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220

Law at King's Cliffe.

CHAPTER XIII.

LAW'S LIFE AT KING'S CLIFFE.

It will be remembered that we left William Law in London at the close of the year 1739, in a very unsettled condition. Owing to the death of Mr. Gibbon and the consequent breaking up of the establishment at Putney, his occupation was gone. I do not suppose that he either felt or anticipated the pressure of poverty. He had inherited a little property ; possibly, Mr. Gibbon had left him a small legacy. His books were popular, and were selling well ; and he might easily have made an arrangement with his publishers which would have secured him at least a moderate competency. But writing with the intense earnestness of purpose that Law did, with no other motive than to do good, he would have regarded it as a prostitution of his pen to write simply for bread and cheese. A ripe scholar of Law's reputation and experience might easily have gained his living by tuition ; but his failure with young Gibbon had probably disgusted him with that mode of life, for which he was really not adapted. Other men, again, in Law's circumstances, would have turned their thoughts to matrimony. It is true that Law was now past the prime of life, being fifty-three years of age ; but he was wonderfully young and vigorous for his years; he was a personable, and, when he chose, a remarkably agreeable man, and would have had no difficulty in finding a wife. There was one lady, at any rate, with a fortune of her own, who would, we

Law on Clerical Celibacy.

221

may be quite sure, have lent a favourable ear to his suit, Miss Hester Gibbon. But this resource was quite out of the question. Law never swerved one single inch from what he believed to be right. Given Law's opinions, and you might be absolutely certain what his conduct would be, for from the very beginning to the end of his career, it would be impossible to find a single instance of his acting on the principle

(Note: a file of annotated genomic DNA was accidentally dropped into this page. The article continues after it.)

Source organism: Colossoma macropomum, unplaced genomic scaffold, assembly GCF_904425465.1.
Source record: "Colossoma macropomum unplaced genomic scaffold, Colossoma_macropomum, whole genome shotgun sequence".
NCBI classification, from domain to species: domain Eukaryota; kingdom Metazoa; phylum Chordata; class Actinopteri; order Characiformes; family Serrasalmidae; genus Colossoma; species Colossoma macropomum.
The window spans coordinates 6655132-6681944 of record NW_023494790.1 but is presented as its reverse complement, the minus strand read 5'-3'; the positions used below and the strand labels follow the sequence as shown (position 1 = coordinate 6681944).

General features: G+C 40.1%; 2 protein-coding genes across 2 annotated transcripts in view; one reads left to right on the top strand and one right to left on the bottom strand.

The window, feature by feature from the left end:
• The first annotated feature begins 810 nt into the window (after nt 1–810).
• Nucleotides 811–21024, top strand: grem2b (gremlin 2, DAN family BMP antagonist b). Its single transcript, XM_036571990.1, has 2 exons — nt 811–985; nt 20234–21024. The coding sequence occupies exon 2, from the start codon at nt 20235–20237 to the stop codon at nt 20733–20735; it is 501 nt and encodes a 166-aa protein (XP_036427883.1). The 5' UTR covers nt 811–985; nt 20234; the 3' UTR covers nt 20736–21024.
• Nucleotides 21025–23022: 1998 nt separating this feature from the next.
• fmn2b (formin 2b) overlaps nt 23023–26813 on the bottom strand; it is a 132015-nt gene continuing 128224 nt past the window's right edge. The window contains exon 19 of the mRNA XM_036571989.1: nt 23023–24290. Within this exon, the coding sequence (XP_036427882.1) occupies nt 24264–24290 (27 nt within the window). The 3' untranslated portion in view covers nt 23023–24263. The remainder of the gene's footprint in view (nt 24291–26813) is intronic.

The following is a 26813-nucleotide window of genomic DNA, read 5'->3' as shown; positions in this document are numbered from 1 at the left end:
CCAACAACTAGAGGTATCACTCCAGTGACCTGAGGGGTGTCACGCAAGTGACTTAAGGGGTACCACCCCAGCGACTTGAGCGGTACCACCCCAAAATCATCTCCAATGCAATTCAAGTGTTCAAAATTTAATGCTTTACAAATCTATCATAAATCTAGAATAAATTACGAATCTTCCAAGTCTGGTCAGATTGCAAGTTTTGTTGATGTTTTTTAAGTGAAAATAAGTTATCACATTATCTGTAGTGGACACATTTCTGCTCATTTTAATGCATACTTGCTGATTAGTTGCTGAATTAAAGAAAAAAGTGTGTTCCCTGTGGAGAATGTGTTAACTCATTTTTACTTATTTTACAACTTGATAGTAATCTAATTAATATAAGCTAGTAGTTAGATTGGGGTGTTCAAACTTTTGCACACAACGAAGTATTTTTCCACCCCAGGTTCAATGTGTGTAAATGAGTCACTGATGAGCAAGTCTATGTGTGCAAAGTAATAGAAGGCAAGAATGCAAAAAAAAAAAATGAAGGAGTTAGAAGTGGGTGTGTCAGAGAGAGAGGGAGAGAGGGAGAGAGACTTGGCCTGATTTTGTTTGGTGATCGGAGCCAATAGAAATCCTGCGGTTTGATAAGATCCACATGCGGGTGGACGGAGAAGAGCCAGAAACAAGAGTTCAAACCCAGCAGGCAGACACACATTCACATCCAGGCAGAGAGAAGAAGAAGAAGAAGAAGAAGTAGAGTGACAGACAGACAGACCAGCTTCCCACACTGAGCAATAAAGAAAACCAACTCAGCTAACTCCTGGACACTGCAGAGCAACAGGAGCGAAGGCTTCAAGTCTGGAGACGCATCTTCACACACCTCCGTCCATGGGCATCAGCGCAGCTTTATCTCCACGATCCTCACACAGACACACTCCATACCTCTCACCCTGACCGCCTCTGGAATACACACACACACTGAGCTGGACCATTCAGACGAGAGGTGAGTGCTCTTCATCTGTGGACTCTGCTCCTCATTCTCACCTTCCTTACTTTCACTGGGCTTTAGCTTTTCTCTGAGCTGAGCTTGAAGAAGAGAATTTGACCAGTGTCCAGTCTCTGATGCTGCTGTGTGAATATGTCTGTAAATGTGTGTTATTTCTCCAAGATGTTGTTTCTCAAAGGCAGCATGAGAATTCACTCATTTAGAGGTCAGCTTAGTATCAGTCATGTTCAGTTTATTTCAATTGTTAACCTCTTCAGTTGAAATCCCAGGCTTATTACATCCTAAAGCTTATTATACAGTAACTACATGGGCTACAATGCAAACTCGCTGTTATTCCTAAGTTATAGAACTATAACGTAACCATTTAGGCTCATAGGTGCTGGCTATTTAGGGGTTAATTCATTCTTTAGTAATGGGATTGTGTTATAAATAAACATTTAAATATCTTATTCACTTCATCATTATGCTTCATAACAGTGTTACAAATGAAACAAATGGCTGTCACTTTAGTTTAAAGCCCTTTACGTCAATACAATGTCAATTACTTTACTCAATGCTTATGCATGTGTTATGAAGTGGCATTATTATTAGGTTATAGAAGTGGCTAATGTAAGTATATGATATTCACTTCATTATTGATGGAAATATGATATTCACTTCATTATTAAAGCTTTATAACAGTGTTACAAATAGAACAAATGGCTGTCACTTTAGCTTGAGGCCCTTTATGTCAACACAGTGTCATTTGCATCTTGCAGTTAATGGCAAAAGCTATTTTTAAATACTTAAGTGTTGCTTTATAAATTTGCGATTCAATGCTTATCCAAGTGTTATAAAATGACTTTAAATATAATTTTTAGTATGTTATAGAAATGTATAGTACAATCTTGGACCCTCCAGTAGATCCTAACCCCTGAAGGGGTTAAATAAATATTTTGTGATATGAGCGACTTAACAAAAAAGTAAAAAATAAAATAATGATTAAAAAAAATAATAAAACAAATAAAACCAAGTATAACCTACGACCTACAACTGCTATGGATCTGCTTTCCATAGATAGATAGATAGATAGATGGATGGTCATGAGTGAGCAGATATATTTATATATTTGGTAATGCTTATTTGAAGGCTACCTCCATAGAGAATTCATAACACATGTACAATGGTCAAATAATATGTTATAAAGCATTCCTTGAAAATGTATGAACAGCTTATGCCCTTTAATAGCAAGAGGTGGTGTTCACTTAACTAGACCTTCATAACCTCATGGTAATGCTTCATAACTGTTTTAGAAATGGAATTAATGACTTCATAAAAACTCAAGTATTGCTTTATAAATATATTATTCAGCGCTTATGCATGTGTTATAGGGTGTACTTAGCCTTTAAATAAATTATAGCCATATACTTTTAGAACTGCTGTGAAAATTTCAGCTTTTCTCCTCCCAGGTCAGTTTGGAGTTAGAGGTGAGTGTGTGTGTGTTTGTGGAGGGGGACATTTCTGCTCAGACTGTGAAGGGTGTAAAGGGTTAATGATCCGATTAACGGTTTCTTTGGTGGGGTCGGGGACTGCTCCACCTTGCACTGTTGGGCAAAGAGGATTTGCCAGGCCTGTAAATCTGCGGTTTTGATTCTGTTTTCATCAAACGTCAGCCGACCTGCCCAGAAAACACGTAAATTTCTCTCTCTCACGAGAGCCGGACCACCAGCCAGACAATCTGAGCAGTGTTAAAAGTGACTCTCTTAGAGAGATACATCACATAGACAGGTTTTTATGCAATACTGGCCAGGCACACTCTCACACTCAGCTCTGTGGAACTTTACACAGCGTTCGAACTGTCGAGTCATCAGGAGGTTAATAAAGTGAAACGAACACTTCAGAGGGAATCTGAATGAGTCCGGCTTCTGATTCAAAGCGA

Video meliora proboque,

Deteriora sequor. Now, no hermit in his cell ever held stricter views on the subject of clerical celibacy than William Law did ; and at the very time of which we are speaking, he expressed those views in print with remarkable vigour. When,' he wrote in 1739,'a clergyman excuses himself from any Heights of the Ministerial Service, by saying, “he has married a wife, and therefore cannot come up to them," it seems to be no better excuse than if he had said, “ he had hired a farm," or bought five yoke of oxen." It was true that the Reformation had allowed Priests and Bishops, not only to look out for wives, but to have as many as they pleased, one after another, but from the beginning it was not so.' The sight of Reverend Doctors in Sacerdotal robes, making love to women,' was an abomination to him. He introduces one of those pictures at which one hardly knows whether to smile or be serious. John the Baptist came out of the wilderness burning and shining, to preach the Kingdom of Heaven at hand. Look at this great saint, all ye that desire to preach the Gospel. Now, if this holy Baptist, when he came to Jerusalem, and had preached a while upon Penitence, and the Kingdom of Heaven at hand, had made an offering of his Heart to some fine young Lady of great accomplishments, had not this put an end to all that was burning and shining in his character ?' And surely

222

Law retires to King's Cliffe.

'those clergy who date their mission from Jesus Christ Himself, who claim being sent by Him as He was by His Father, to stand as His representatives, &c. &c., should look upon Love-addresses to the Sex, as unbecoming, as foreign, as opposite to their character, as to the Baptist's. Were not Our Blessed Lord's own words' (Matt. xix. 12) more than a volume of human eloquence in praise of the Virgin State. And had not St. Paul done everything to hinder a Minister of Jesus Christ from entering into marriage, except calling it a sinful state? Did not the apologists in primitive times appeal to the members of both sexes consecrated to God in a Virgin Life, as one great Proof of the Divinity of the Christian Religion. But when such arguments as these were used to set forth the glory of the Gospel, need anyone to be told that it must have been highly shameful in those Days for a Priest of such a Religion, to be looking out for a wife?' And so he goes on for several pages. Holding such opinions as these, and always having the courage of his opinions, Law certainly was 'not a marrying man.